Well, like a good little formatter, ever since I started making eBooks for clients I have started this way… if my clients sent a print copy for me to scan.
(1) Scan the print with a sheet feed scanner.
(2) Run the resultant PDF file through Optical Character Recognition software (we use Omnipage) and save it into a Word ‘docx’ file… NOT a ‘doc’ Saving it into a ‘doc’ file will loose the italics.
(3) Then take that ‘docx’ file and with find/replace in Word Find: optional hyphen (it’s in your ‘special’ list) Replace: put nothing here… then Replace all.
Straightforward of course, but I never asked myself where those optional hyphens came from. They look like a hyphen but with a hook on the left end. Today I found out what they are. I have a Word file which was auto-hyphenated in preparation for saving as a PDF file for print on demand (POD). I had to make edits to the file when I received my proof copy from Create Space.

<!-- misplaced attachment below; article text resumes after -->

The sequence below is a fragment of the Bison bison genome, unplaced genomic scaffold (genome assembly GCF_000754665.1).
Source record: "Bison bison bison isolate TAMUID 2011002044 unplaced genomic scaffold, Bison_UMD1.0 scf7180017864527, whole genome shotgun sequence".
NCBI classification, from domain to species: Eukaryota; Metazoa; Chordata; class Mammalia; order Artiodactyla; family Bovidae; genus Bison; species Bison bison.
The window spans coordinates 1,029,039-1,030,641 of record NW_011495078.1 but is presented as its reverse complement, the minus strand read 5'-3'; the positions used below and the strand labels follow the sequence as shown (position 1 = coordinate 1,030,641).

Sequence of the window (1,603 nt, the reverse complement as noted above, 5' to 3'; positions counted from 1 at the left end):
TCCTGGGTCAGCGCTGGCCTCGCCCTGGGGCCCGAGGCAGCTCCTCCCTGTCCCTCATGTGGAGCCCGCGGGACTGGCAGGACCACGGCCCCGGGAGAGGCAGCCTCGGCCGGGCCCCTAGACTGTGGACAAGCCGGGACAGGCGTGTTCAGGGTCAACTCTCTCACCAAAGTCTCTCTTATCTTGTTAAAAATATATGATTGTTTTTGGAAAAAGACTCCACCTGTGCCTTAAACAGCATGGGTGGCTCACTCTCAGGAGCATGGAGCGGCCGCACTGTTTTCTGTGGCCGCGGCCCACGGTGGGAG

Well it seems that those hyphenation locations stay hyphenated which is okay unless during edits you add a line or a paragraph which moves the line (that is hyphenated automatically) to another position… and the auto-hyphenated word ends up within a line and not at the end.
Wow, there’s that optional hyphen! In the middle of a line of text. Because Word doesn’t accommodate any changes once you click that Auto-hyphenate button. So this is how you find those Pesky Optional Hyphens if you’re editing an automatically hyphenated manuscript.
Find/Special/^- (that’s the symbol for optional hyphen) DO NOT HIT THE REMOVE ALL BUTTON… JUST GO TO NEXT AND DELETE IT IF YOU NEED TO.
Word will find all hyphens which are put in during the Auto-hyphenate step… if they lie at the end of a line as they should, then leave them alone. If it finds one that isn’t at the end of a line, and it has that little left hook on it, then take that one out… just don’t hit the replace all button.
That’s my tip for today. A tiny issue, but you want the most perfect print book that you’re able to produce, don’t you?